A dementia diagnosis can be devastating to any family. Whether your partner, parent, or someone else you love has been officially diagnosed with dementia, or you’re in the beginning stage of seeing the signs, it’s important to get as much information as possible early on to give your loved one the support they need. If you have a family member suffering from memory loss, forgetfulness, confusion, and/or dementia fog, read on for things to consider and answers to common questions.
How do I get my loved one help and resources?
If you love someone struggling with dementia issues or Alzheimer’s Disease, you likely already know about some of the many memory care services and facilities available that could help you to keep the person you love both safe and looked after in a secure environment like Victoria Mews Assisted Living.
Knowing about a safe place with a memory care facility is not the same as finding the strength to trust a care team or care home with your family member’s care. If you’re considering putting your family member into an assisted living facility, nursing home, or other residential settings, it’s a great idea to contact the facility you’re thinking about directly. You might be surprised how happy staff at a place like Victoria Mews are to let you come in for a tour and ask questions about the personal care that your family member with dementia could receive.
If you still aren’t sure you’re ready to stop serving as the family caregiver for your loved one yourself, another way to get help for your family member is to speak directly with their doctor, a hospital social worker, or the insurance company involved. By forming a support team of professionals who can help you and your family member through this difficult transition, you’ll be in a better position to have peace of mind regarding dementia care and overall quality of life for the person you love.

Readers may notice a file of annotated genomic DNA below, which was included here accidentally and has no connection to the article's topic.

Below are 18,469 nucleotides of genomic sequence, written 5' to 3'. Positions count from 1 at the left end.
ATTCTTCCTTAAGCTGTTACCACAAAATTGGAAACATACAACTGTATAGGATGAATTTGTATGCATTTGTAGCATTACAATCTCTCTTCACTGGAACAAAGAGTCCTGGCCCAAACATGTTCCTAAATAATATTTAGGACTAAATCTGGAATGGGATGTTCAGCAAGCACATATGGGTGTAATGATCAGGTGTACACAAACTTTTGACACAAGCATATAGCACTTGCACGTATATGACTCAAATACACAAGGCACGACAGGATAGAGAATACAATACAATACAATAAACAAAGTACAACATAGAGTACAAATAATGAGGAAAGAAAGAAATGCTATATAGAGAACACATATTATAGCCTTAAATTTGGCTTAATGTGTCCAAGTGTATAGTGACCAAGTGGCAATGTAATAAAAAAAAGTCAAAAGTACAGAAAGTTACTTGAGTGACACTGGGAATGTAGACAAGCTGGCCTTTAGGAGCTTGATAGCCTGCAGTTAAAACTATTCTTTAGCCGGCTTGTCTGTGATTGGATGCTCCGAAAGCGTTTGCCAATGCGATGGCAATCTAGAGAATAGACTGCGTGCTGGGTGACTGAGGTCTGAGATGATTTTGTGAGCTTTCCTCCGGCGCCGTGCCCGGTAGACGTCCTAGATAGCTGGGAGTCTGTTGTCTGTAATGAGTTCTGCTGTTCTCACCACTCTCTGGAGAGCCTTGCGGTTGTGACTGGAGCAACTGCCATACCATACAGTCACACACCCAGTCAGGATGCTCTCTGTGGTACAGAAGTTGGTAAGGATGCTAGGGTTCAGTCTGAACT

How can I support the person I love?
Depending on the form of dementia the person your love has, or even how severe it is, you may experience resistance. It’s normal for a person with dementia to experience periods of full lucidity and other times of total confusion. This can make it difficult to know how to help your loved one best. If this is the case, a great way to support your family member is to be as patient as you can, write down patterns, and provide your loved one with positive social interaction during times of lucidity.
What is the best way to spend time with someone with dementia?
Every day can be different for the caregiver of a person with dementia. While your loved one seems like themselves one day, they may find themselves unable to complete ordinary tasks the next. The best way to handle this is to allow the person you love to set the pace. In going into each day without expectations or a set plan, you’ll be better equipped to be more spontaneous with plans. When in doubt, consider the things your family member enjoys. If they’re someone who loves exploring courtyards and parks on a good day, there’s no reason not to try to spend some extra time in those places on bad days, too. In fact, it could be the very thing they need to change a mood or bring up a memory of other moments spent with you.
In summary, while a dementia diagnosis can be difficult, it doesn’t have to be all-encompassing. With the right supports, some great research, a little patience, and an open mind, you can help your family member adjust to this difficult challenge with minimal unnecessary impact on their overall quality of life. If you’re a caregiver to someone who has dementia, it’s important that you have supports for you, too. Someone like you might benefit from joining a caregiver support group or seeking help from a licensed therapist or social worker. Remind yourself that the person you love wants the best for you, too.